Orgeat, pronounced “ohr-zhat,” is technically an oil water emulsion that was originally made from barley. Prior to the use of refrigeration, cooking with milk or butter was a rarity, because they could not be stored without spoiling. Barley, however, could be stored in almost any household, and when ground and combined with water, the oils remained fairly stable.
As time passed, food became more of an art, and someone noticed that barley, while practical, didn’t provide much in the way of flavor. At some point, almonds replaced barley in the concoction. The process was pretty simple. Almonds would be crushed in a mortar and water added. The mushy creation would be allowed to sit, extracting the oil from the almonds and emulsifying it with the water. To finish, it was filtered through muslin, leaving a cloudy almond-flavored liquid that could be used in place of milk. Because of the oil content, it could even be beaten like milk to create a sort of almond butter, but it was slow to spoil and didn’t require refrigeration.
Of course, almond milk eventually morphed into new creations. Orgeat is a sweetened syrup made with orange flower water, and it adds layers of flavor. It can be used not only in cocktails, of course, but in coffees, fruit drinks, and of course for cooking and recipes. Orgeat syrup is not commonly found in stores, but there are a number of online sources. If orgeat is not available, almond syrup is a good substitute.
How to Make Homemade Orgeat Syrup
Making orgeat syrup is actually a fairly simple. It’s slightly more time-consuming than making a plain simple syrup, but it’s fairly similar, and can be well worth the effort. The following recipe makes about a quart and a half.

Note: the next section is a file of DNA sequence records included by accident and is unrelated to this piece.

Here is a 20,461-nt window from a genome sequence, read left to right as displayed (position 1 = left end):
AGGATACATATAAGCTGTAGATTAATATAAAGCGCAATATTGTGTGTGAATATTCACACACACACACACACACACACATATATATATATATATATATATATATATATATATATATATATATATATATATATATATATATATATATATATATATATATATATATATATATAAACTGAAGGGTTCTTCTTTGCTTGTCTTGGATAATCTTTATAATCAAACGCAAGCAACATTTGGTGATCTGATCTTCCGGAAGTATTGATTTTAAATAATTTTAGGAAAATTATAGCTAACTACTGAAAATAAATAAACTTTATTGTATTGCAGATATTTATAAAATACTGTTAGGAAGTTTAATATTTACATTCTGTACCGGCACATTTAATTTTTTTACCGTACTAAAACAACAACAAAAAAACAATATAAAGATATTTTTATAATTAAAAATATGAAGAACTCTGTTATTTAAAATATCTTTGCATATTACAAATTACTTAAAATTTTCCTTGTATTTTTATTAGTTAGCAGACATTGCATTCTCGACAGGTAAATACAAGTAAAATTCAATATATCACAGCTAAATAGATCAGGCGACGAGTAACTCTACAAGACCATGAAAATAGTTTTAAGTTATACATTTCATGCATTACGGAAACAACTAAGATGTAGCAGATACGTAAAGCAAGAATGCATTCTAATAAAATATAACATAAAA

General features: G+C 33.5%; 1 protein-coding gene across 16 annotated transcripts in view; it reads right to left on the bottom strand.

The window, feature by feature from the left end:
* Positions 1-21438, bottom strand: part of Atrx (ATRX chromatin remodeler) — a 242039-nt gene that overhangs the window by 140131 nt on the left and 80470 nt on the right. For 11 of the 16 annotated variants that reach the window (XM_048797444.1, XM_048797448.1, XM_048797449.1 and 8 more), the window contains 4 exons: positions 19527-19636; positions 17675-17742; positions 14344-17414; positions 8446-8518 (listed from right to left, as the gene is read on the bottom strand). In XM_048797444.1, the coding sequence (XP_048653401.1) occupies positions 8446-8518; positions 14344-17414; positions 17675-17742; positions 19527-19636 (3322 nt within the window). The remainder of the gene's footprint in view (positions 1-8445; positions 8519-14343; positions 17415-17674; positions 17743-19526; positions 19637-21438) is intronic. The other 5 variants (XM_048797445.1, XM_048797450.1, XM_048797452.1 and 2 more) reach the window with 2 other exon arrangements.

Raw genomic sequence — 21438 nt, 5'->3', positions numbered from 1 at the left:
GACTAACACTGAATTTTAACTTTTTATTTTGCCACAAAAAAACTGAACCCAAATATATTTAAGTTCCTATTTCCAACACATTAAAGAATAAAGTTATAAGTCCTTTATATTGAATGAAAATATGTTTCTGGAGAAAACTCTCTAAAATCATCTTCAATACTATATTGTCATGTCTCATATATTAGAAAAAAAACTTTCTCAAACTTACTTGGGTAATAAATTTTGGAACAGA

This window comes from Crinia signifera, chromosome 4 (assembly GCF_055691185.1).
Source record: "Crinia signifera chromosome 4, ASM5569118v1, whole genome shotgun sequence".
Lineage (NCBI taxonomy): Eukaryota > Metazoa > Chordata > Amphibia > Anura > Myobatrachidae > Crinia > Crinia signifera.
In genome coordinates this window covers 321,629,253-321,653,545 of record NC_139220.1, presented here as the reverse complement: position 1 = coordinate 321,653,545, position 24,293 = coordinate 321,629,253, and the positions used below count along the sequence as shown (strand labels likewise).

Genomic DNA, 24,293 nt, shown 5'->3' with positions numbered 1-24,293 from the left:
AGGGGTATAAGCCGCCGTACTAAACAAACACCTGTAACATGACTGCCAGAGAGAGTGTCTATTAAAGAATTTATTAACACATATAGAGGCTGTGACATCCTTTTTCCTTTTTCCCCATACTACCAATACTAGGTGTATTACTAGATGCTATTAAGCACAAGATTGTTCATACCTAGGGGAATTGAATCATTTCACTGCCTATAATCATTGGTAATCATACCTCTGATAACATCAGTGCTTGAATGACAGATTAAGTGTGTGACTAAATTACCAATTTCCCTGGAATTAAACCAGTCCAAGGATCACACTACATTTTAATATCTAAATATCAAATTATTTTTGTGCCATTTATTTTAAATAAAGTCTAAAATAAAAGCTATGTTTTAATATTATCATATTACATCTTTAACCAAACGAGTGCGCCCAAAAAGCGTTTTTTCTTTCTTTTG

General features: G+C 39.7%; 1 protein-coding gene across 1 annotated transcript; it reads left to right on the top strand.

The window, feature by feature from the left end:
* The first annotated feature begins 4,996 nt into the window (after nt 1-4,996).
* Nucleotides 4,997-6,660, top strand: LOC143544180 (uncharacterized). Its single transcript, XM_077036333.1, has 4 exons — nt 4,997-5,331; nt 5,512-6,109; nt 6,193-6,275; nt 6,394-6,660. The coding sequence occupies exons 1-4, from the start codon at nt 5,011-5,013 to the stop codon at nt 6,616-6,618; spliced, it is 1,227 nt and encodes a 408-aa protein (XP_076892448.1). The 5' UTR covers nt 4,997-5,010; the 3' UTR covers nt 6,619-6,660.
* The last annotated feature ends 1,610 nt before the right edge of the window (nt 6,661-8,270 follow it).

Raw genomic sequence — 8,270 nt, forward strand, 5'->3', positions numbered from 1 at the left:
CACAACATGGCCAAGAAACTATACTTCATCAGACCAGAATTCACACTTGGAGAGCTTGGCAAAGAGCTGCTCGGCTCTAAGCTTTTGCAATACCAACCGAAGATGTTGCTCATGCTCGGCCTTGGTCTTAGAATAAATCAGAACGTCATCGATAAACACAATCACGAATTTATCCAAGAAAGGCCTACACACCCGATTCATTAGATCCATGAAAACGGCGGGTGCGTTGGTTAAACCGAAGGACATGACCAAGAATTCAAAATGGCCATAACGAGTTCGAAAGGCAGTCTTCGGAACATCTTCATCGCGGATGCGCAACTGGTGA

- 1 lb. blanched almonds
- 1 1/2-2 qts. water
- 1 1/2 lbs. granulated sugar
- 3 oz. vodka
- 2 tbls. orange or rose flower water
Place the almonds in a bowl and cover with cold water. Allow them to soak for 30 minutes before draining. Crush the almonds, or chop them to a fine grind with a food processor or blender. If needed, add some of the soaking water to the food processor for easier chopping.
Transfer the chopped almonds to a large bowl, and mix them with water. Let the mixture stand for one to two hours before straining through a damp muslin or cheesecloth into another bowl. Squeeze the cloth to extract all the liquid. Return the almonds to the water and soak for another hour. Repeat the straining process, then discard the almond pulp.
Pour the strained almond water into a large saucepan. Add sugar, and cook over low heat, stirring constantly. When the sugar is completely dissolved, remove the saucepan from the heat. Allow the mixture to cool for 15 minutes, then add the vodka and the orange flower water. Once the syrup is completely cooled, it is ready to use. Store the finished syrup in a clean glass container.
Because real orgeat syrup is an emulsion, it is normal for it to separate into layers. This happens with both commercial and homemade versions. After a few days, a thick white layer of almond powder will develop on the top. Simply break up this top layer, and shake the bottle vigorously to recombine.